We perform an average case analysis of the generalization dynamics of large neural networks trained using gradient descent. We study the practically-relevant "high-dimensional" regime where the number of free parameters in the network is on the order of or even larger than the number of examples in the dataset. Using random matrix theory and exact solutions in linear models, we derive the generalization error and training error dynamics of learning and analyze how they depend on the dimensionality of data and signal to noise ratio of the learning problem. We find that the dynamics of gradient descent learning naturally protect against overtraining and overfitting in large networks. Overtraining is worst at intermediate network sizes, when the effective number of free parameters equals the number of samples, and thus can be reduced by making a network smaller or larger. Additionally, in the high-dimensional regime, low generalization error requires starting with small initial weights. We then turn to non-linear neural networks, and show that making networks very large does not harm their generalization performance. On the contrary, it can in fact reduce overtraining, even without early stopping or regularization of any sort. We identify two novel phenomena underlying this behavior in overcomplete models: first, there is a frozen subspace of the weights in which no learning occurs under gradient descent; and second, the statistical properties of the high-dimensional regime yield better-conditioned input correlations which protect against overtraining. We demonstrate that naive application of worst-case theories such as Rademacher complexity are inaccurate in predicting the generalization performance of deep neural networks, and derive an alternative bound which incorporates the frozen subspace and conditioning effects and qualitatively matches the behavior observed in simulation.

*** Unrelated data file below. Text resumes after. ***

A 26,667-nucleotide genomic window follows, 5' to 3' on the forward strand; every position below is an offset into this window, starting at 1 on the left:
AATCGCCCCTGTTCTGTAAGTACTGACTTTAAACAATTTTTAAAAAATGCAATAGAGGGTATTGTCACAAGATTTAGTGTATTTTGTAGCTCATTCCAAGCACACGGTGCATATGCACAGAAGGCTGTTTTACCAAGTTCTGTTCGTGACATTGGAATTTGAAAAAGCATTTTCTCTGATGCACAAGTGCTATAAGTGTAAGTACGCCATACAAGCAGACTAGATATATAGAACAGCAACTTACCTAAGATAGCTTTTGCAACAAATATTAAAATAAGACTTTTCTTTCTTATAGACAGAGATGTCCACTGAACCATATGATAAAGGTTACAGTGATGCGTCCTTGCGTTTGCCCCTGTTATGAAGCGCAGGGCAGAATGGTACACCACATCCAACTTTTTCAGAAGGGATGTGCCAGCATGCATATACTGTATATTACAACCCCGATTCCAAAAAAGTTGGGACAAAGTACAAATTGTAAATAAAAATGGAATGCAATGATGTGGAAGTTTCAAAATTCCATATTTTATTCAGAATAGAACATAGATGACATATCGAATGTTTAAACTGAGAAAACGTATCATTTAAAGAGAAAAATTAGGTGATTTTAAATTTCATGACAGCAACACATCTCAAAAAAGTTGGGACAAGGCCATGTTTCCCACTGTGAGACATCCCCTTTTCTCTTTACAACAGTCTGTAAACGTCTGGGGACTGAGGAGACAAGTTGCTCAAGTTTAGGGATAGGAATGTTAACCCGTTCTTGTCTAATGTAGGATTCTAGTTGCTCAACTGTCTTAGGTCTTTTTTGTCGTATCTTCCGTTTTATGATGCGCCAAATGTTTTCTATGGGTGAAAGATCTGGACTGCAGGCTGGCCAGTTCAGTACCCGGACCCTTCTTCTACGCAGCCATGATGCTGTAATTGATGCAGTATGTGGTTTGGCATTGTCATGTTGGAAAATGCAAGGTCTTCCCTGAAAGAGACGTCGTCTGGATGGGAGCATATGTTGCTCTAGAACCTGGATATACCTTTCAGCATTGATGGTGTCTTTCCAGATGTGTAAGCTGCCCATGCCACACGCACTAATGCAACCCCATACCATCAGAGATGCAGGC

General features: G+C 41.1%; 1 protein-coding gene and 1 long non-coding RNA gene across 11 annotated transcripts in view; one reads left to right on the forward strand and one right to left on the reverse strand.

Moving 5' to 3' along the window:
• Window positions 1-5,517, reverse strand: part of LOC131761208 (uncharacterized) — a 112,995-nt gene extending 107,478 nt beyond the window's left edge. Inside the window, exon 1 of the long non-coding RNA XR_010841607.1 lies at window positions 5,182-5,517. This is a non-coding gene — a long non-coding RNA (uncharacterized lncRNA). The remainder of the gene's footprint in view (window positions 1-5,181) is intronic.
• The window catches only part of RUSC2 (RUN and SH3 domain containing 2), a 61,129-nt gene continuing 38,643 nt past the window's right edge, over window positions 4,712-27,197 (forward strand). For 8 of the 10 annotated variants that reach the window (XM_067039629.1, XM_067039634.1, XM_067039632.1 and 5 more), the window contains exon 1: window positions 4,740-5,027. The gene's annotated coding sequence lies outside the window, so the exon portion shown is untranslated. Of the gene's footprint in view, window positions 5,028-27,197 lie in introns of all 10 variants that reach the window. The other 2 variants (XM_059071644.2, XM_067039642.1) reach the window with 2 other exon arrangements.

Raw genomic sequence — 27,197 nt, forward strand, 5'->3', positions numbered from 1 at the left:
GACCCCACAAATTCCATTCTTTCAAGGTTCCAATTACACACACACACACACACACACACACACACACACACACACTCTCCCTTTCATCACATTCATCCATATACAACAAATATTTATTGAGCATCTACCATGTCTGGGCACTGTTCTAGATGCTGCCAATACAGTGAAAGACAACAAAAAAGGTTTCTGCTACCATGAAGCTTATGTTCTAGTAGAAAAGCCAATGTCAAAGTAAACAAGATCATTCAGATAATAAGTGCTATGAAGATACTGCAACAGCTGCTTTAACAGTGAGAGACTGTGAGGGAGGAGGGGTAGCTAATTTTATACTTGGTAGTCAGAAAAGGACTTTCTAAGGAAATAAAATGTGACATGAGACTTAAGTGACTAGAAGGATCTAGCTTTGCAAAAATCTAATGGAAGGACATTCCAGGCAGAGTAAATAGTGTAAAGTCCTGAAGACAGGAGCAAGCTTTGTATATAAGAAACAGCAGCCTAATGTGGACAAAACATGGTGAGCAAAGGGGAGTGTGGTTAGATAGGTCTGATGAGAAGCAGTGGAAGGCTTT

Hierarchical reinforcement learning methods offer a powerful means of planning flexible behavior in complicated domains. However, learning an appropriate hierarchical decomposition of a domain into subtasks remains a substantial challenge. We present a novel algorithm for subtask discovery, based on the recently introduced multitask linearly-solvable Markov decision process (MLMDP) framework. The MLMDP can perform never-before-seen tasks by representing them as a linear combination of a previously learned basis set of tasks. In this setting, the subtask discovery problem can naturally be posed as finding an optimal low-rank approximation of the set of tasks the agent will face in a domain. We use non-negative matrix factorization to discover this minimal basis set of tasks, and show that the technique learns intuitive decompositions in a variety of domains. Our method has several qualitatively desirable features: it is not limited to learning subtasks with single goal states, instead learning distributed patterns of preferred states; it learns qualitatively different hierarchical decompositions in the same domain depending on the ensemble of tasks the agent will face; and it may be straightforwardly iterated to obtain deeper hierarchical decompositions.